Patrons attend a 2018 performance at Hartwood Acres. Photo courtesy of Allegheny County Music Festival.
Charles Lloyd, who will perform at the Pittsburgh International Jazz Festival. Photo via Wikimedia Commons.

June 20-23: Pittsburgh International Jazz Festival, Downtown Pittsburgh

Pittsburgh is one of the greatest cities in the history of jazz, something often forgotten today. The music itself is often referred to in the past tense but it’s as vital and exciting as ever. The Pittsburgh International Jazz Festival interprets jazz as broadly as possible, encompassing a living link to the days when giants walked the Earth, like saxophonist Charles Lloyd, as well as legendary “Godmother of Soul” Patti LaBelle, funky Latin-rock titans WAR (“The World is a Ghetto”), the Black Women Rock Coalition’s tribute to Pittsburgh’s own funk goddess Betty Davis and virtuosic funk/fusion bassist Stanley Clarke. Don’t sleep on the young giants of the genre, either, like London saxophonist/composer Nubya Garcia, ‘70s prog-jazz throwback Butcher Brown and Orrin Evans’ muscular, brass-heavy Captain Black Big Band. Some shows are free and outdoors, others (like Patti LaBelle) are ticketed and take place at the August Wilson African American Cultural Center.

DeVotchKa. Photo courtesy Wikimedia Commons.

June 29: WYEP Summer Music Festival, Schenley Plaza

This all-ages, free festival in Oakland is headlined by Colorado’s DeVotchKa, a cinematic indie-pop band drawing in influences as disparate as Spaghetti Western soundtracks, Eastern European folk music and cabaret. Also sharing the stage will be the soulful acts Cautious Clay and Clara Kent. Look for the beer garden hosted by The Porch in the big white tent and vendors from I Made It! Market selling handmade crafts.

Deutschtown Music Festival.

July 12-13: Deutschtown Music Festival, North Side

This year’s edition of the free Deutschtown Music Festival showcases more than 300 bands across 35 stages, indoors and outdoors, taking over the entire Northside neighborhood. Local music is the heartbeat of this epic festival — everything from singer-songwriters to rock bands, jazz musicians and rappers. This is as good a survey of Pittsburgh’s many music scenes as you’re likely to get in one place. Plus, you’ll find more than 20 food trucks, lots of vendors and family-friendly activities.

July 27-28, Pittsburgh Blues and Roots Festival, Syria Shrine Center, Cheswick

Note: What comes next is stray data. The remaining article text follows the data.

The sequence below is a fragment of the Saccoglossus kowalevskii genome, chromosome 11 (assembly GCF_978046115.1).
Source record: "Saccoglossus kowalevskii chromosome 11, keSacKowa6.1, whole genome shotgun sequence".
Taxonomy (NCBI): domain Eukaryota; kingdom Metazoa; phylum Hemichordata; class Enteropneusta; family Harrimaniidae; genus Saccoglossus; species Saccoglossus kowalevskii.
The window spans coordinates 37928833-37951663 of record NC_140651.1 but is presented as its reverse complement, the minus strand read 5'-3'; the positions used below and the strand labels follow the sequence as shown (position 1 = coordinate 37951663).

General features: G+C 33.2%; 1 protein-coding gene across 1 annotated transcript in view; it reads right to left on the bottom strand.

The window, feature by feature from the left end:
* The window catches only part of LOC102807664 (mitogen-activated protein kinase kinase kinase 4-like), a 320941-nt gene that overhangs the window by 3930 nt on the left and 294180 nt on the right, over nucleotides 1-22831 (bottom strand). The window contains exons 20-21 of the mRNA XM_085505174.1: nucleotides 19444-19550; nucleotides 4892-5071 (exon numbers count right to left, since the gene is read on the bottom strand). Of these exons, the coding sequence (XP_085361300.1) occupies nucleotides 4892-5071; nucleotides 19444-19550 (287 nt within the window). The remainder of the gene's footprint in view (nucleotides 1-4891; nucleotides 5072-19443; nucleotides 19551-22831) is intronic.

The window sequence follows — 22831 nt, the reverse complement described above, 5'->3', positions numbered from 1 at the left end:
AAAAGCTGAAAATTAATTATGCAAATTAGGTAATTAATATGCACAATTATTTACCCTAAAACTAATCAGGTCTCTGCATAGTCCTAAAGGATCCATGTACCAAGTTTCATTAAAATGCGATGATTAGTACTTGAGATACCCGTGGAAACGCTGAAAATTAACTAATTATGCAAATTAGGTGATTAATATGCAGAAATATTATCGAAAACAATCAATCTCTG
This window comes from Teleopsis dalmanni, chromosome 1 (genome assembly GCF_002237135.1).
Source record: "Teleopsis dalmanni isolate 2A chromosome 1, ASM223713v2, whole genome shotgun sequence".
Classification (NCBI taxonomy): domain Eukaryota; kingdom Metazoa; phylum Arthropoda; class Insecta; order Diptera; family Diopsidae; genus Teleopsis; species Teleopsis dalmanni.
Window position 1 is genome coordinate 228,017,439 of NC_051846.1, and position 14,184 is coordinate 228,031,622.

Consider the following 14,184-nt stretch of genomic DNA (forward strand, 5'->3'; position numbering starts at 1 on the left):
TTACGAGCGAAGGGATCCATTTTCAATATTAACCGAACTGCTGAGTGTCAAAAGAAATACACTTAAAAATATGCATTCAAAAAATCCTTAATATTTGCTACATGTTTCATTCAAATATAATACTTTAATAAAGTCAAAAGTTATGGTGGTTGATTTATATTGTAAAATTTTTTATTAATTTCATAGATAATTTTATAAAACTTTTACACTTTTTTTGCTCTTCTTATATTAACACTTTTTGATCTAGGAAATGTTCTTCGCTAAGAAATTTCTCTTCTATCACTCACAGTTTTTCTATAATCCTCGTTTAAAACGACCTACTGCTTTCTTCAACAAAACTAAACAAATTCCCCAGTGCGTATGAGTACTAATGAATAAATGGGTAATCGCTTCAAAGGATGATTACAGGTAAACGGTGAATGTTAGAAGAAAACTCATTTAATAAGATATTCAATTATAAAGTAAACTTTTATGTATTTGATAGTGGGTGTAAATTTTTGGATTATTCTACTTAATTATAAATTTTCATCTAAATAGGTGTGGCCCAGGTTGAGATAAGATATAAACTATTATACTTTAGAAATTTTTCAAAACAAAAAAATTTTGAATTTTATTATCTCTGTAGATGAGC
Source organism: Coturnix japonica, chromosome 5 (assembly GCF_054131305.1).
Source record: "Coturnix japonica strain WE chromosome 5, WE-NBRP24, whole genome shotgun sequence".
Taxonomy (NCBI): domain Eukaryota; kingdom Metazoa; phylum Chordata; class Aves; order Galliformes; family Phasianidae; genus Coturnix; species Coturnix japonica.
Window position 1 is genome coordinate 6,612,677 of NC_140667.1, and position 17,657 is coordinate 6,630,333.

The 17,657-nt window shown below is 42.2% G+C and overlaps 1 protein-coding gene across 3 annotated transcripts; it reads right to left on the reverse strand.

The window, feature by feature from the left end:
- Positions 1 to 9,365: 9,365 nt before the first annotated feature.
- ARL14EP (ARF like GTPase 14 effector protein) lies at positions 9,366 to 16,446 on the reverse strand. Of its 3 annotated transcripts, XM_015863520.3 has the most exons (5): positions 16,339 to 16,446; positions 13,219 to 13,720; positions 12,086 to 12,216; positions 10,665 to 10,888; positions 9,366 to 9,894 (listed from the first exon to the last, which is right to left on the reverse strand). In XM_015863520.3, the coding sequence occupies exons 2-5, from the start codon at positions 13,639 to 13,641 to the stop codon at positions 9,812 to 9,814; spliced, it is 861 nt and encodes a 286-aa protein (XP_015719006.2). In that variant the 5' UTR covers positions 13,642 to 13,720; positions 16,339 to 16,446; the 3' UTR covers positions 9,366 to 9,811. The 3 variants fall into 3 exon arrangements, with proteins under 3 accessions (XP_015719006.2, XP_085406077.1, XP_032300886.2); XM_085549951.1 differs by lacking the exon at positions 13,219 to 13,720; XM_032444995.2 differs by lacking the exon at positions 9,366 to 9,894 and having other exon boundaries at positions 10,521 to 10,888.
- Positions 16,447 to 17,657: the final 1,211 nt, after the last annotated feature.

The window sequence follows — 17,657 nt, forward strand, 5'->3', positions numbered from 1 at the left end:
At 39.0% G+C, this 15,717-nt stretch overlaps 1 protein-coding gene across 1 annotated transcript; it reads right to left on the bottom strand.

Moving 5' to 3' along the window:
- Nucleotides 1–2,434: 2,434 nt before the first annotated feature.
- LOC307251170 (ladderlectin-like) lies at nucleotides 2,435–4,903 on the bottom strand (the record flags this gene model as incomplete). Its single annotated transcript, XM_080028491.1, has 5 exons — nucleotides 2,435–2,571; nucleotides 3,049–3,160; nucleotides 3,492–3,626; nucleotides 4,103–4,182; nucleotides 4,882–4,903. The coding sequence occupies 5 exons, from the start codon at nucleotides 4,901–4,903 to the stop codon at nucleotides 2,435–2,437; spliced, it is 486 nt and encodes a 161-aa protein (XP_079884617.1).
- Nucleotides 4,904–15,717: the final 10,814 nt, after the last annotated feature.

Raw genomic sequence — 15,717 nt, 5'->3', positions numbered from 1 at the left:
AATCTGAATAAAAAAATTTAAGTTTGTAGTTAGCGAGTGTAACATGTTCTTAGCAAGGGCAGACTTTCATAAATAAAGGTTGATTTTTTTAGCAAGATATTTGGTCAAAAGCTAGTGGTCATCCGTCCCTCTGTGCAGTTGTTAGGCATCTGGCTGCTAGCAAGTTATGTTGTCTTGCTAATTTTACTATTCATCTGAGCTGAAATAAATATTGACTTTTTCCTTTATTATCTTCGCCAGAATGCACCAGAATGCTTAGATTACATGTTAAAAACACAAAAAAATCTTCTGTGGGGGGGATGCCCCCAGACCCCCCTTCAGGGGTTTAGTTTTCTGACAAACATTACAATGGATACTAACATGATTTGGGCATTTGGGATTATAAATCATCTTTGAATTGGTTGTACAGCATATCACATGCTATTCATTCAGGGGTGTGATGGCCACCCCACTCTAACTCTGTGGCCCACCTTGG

Once an outdoors festival, this gathering of blues bands (broadly defined) and their fans now takes place at the vast Syria Shrine Center off Route 28. Headliners this year include Tommy Castro & the Painkillers, CJ Chenier & The Red Hot Louisiana Band, Joe Grushecky & The House Rockers, and a “Tribute to the Legendary Women of the Blues.” Proceeds benefit the Autism Society of Pittsburgh and Band Together Pittsburgh, a nonprofit that uses the power of music to enrich the lives of those on the autism spectrum, and their families.

Aug. 15-18, Skull Fest, various locations

Every city’s underground culture has its own vibe: Pittsburgh has long remained a stalwart bastion of punk rock and its many mutations. Skull Fest unites all the tribes of punk — the mohawked crusties, the hardcore punks, the noise merchants, the garage-rockers, even the metalheads — for a few days of skull-splitting volumes and anti-everything attitude. Legends like Poison Idea are joined by notorious names including The Lewd, Caustic Christ, Swordwielder, Behind Enemy Lines, Rubella Ballet, Geiger Counter, Loose Nukes and dozens more.

Aug. 24-25, Rock, Reggae & Relief 2019, Market Square, Downtown

A benefit concert for cancer research, with Gavin DeGraw headlining on Aug. 24, supported by The Expendables, Roots of Creation and Ras Prophet. Aug. 25 features Michael Franti & Spearhead, Magic!, Roots of Creation and Flow Band.

Sept. 20, Thrival Festival with Buku, Beauty Slap, Title Town: Schenley Plaza, Oakland

A festival of cutting-edge technology and music, headlined by the Pittsburgh-based festival-hopping DJ, Buku. Come early for the all-vinyl soul and funk dance party Title Town. The big difference is that it’s going to be free this year and in Schenley Plaza, a nice big open space in the heart of Oakland. Satellite events will take place within walking distance at venues like the Oaklander Hotel and Carnegie Museum of Art.

Michael Machosky

Michael Machosky is a writer and journalist with 18 years of experience writing about everything from development news, food and film to art, travel, books and music. He lives in Greenfield with his wife,...